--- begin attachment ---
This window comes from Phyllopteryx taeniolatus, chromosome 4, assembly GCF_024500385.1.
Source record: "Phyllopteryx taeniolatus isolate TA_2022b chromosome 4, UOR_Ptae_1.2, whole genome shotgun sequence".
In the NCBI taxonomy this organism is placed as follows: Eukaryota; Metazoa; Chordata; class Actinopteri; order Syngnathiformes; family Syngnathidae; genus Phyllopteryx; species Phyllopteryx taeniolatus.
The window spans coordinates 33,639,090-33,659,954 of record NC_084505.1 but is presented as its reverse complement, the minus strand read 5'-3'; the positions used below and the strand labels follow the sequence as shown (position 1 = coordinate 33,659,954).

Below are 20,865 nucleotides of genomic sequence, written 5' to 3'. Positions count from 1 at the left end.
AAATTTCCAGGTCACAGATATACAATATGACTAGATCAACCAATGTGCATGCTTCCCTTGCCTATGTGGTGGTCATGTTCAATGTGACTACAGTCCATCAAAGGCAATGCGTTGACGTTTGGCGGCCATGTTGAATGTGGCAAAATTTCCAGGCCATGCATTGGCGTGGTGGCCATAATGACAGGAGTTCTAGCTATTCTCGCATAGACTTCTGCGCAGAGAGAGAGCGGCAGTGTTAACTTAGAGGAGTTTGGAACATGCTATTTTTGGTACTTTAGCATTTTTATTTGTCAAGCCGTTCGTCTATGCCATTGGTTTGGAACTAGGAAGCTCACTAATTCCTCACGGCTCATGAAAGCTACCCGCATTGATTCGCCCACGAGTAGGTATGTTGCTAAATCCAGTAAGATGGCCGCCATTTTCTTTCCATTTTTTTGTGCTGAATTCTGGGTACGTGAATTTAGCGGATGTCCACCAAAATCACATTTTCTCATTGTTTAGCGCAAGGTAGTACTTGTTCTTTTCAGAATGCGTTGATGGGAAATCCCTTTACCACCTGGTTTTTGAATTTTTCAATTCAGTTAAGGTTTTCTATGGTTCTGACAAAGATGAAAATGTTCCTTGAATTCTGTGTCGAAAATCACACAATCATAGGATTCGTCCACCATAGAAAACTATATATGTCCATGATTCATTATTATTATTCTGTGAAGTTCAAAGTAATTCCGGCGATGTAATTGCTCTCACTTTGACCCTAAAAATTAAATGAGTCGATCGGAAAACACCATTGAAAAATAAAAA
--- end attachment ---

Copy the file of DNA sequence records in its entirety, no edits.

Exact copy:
This window comes from Phyllopteryx taeniolatus, chromosome 4, assembly GCF_024500385.1.
Source record: "Phyllopteryx taeniolatus isolate TA_2022b chromosome 4, UOR_Ptae_1.2, whole genome shotgun sequence".
In the NCBI taxonomy this organism is placed as follows: Eukaryota; Metazoa; Chordata; class Actinopteri; order Syngnathiformes; family Syngnathidae; genus Phyllopteryx; species Phyllopteryx taeniolatus.
The window spans coordinates 33,639,090-33,659,954 of record NC_084505.1 but is presented as its reverse complement, the minus strand read 5'-3'; the positions used below and the strand labels follow the sequence as shown (position 1 = coordinate 33,659,954).

Below are 20,865 nucleotides of genomic sequence, written 5' to 3'. Positions count from 1 at the left end.
AAATTTCCAGGTCACAGATATACAATATGACTAGATCAACCAATGTGCATGCTTCCCTTGCCTATGTGGTGGTCATGTTCAATGTGACTACAGTCCATCAAAGGCAATGCGTTGACGTTTGGCGGCCATGTTGAATGTGGCAAAATTTCCAGGCCATGCATTGGCGTGGTGGCCATAATGACAGGAGTTCTAGCTATTCTCGCATAGACTTCTGCGCAGAGAGAGAGCGGCAGTGTTAACTTAGAGGAGTTTGGAACATGCTATTTTTGGTACTTTAGCATTTTTATTTGTCAAGCCGTTCGTCTATGCCATTGGTTTGGAACTAGGAAGCTCACTAATTCCTCACGGCTCATGAAAGCTACCCGCATTGATTCGCCCACGAGTAGGTATGTTGCTAAATCCAGTAAGATGGCCGCCATTTTCTTTCCATTTTTTTGTGCTGAATTCTGGGTACGTGAATTTAGCGGATGTCCACCAAAATCACATTTTCTCATTGTTTAGCGCAAGGTAGTACTTGTTCTTTTCAGAATGCGTTGATGGGAAATCCCTTTACCACCTGGTTTTTGAATTTTTCAATTCAGTTAAGGTTTTCTATGGTTCTGACAAAGATGAAAATGTTCCTTGAATTCTGTGTCGAAAATCACACAATCATAGGATTCGTCCACCATAGAAAACTATATATGTCCATGATTCATTATTATTATTCTGTGAAGTTCAAAGTAATTCCGGCGATGTAATTGCTCTCACTTTGACCCTAAAAATTAAATGAGTCGATCGGAAAACACCATTGAAAAATAAAAA